Entrenched and contradictory expectations about women’s sexual virtue, men’s entitlement, and sexual predation run throughout this compelling personal narrative that deconstructs the luxuries of innocence, youth, exile, and hindsight when the privileged people are female, black, brown, refugees or in any way labeled as outsiders by those who wield significant power and authority over others.

Sisonke Msimang’s distinctive voice spans a range of octaves to compose this dramatic opera about the international and internal and perpetual battle between the haves and the have-nots. My preceding remarks only hint at the depth and complexity with which Always Another Country offers in its micro to macro study of the human condition.  

Mortals and Immortals of Greek Mythology by Francoise Rachmuhl and Charlotte Gastaut
Lion Forge 18 September 2018
children’s literature

Mortals and Immortals of Greek Mythology works as an updated, abridged version of Edith Hamilton’s Mythology modified for middle schoolers.* Incest and infidelities, murder and mayhem are glossed over or described in sanitized terms. For example, Zeus’s extramarital affairs and sexual assaults are labeled as “adventures” in the summary of his personal life. Hmm. Greek mythology is inherently not kid-friendly content, which makes the designation of this book as being for children ages 9 to 12 years old or in the 4th through 6th grades seem problematic. “Greek tragedy” is a common phrase for legitimate reasons. Parents and guardians will enjoy reading the text and savoring the evocative artwork as they evaluate its appropriateness for their children.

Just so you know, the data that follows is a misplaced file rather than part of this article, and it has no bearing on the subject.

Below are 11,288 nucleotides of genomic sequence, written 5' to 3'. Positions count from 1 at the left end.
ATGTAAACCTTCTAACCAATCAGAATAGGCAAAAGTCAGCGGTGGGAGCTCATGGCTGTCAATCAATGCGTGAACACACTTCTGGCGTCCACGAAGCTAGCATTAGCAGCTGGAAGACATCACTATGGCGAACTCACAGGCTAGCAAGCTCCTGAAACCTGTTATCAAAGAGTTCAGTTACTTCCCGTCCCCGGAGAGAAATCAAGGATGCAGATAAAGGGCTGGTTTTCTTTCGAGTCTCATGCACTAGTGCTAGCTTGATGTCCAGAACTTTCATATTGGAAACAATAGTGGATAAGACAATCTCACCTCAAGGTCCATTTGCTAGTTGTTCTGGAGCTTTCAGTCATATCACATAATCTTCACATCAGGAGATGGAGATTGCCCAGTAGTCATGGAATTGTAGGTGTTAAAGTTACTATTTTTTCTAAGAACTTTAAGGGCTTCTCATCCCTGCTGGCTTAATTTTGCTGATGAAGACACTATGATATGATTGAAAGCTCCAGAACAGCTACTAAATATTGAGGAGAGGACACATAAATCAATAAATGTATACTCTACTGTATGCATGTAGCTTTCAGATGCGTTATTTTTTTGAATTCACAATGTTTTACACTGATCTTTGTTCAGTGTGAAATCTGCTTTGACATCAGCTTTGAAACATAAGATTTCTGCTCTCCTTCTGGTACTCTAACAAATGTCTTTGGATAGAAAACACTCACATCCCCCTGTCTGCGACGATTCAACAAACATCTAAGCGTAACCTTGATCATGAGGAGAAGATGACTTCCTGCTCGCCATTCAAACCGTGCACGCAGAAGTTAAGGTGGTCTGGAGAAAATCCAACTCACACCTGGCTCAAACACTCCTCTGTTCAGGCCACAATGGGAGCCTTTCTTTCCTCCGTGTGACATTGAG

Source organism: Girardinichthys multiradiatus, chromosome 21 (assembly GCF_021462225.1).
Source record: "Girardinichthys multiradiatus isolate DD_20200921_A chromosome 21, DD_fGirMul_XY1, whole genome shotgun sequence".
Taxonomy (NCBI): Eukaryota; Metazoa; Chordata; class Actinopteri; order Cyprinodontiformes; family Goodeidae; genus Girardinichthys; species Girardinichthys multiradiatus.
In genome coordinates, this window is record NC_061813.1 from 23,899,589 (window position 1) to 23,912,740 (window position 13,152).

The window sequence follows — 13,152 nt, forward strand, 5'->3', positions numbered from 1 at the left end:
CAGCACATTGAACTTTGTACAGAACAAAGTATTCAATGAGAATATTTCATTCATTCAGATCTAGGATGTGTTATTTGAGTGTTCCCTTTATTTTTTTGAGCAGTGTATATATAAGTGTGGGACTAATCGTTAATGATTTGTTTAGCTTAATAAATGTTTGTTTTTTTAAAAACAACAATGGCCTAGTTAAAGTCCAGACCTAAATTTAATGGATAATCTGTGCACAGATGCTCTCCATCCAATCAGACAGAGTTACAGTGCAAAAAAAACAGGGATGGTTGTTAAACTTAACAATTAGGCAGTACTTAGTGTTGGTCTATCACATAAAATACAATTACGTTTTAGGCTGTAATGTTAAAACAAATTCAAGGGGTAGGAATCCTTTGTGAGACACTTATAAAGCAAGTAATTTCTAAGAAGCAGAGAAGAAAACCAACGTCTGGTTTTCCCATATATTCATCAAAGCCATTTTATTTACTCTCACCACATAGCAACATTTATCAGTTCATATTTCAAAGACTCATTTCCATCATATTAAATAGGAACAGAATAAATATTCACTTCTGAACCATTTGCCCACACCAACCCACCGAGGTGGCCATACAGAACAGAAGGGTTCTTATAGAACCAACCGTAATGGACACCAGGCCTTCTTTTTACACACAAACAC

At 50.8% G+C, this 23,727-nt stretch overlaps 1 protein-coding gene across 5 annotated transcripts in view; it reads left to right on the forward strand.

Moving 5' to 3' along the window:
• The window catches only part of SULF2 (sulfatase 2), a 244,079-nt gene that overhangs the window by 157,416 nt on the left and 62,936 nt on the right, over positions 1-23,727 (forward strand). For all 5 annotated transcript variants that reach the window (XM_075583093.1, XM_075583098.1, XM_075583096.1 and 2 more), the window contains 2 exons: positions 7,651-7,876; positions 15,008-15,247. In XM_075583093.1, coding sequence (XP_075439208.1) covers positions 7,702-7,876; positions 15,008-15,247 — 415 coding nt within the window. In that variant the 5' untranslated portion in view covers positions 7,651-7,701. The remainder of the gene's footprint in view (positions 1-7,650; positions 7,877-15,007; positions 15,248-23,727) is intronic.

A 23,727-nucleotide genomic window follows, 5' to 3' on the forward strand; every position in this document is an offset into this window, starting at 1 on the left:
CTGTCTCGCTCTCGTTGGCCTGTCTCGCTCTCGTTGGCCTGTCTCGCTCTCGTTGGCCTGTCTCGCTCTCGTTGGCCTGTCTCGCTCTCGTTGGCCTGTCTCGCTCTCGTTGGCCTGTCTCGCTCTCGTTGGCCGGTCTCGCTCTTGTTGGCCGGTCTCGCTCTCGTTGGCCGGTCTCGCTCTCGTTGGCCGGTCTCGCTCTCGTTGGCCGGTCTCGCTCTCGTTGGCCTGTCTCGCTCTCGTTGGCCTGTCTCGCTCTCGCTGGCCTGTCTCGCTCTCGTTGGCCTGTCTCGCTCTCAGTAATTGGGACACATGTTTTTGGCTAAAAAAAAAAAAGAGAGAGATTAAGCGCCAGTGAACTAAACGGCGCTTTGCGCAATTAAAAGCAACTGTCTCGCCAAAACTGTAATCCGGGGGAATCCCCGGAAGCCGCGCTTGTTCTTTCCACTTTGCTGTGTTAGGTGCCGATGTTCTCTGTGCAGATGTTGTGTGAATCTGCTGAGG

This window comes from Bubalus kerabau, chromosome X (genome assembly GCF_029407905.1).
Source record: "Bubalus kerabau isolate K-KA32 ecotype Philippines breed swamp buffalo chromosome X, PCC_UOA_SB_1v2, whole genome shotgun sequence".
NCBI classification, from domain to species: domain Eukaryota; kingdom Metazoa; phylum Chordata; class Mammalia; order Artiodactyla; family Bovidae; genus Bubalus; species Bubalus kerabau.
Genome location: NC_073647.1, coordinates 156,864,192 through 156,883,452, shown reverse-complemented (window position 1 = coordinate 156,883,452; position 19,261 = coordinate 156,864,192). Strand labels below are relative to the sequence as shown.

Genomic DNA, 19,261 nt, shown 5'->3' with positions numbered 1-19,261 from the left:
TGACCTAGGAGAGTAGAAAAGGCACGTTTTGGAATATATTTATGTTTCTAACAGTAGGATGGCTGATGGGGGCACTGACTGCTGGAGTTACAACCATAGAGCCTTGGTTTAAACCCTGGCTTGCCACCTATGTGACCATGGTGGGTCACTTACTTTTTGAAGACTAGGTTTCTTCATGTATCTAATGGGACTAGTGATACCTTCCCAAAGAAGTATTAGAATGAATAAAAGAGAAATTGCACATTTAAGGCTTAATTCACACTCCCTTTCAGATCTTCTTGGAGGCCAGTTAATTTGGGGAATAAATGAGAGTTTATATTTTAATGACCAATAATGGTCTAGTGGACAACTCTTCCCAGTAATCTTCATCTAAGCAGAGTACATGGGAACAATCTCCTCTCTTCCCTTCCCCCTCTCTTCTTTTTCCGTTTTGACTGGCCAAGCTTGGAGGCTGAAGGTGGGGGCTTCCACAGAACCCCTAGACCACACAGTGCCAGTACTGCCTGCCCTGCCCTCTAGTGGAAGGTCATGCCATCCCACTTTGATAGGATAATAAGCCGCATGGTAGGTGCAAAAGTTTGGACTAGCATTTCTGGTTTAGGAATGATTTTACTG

Each section features a headliner with information about secondary personalities and conflicts interwoven into the details of their origin stories. Characters and key elements are rendered in layered images with mortal and immortal figures in white silhouette. Most facial features are elongated to a humanoid appearance. Graduated color saturation in a mix of pastels and primary colors from translucent to opaque form backgrounds that highlight sharp edges and soft curves. Some sepia-toned ink drawings and woodcuts fall among a variety of artistic techniques in these gorgeous illustrations.

One element that captured my attention at first glance of the two figures on the cover is their stark whiteness. Now if this were a collection of condensed bios about characters in Norse mythology the white-default wouldn’t seem incongruous. Greece is located in the Mediterranean. Greek people aren’t typically pale. Ancient Greeks were probably very brown during the generations before the invention of sunscreen. A browse of the projects link on Charlotte Gastaut’s website shows that this stark white silhouette is a signature element of her work and her other projects include a smattering of brown faces. In Mortals and Immortals of Greek Mythology Poseidon is shown in shades of blue. Plus, a few brown figures may be included among the pages that would not load for me in the e-ARC.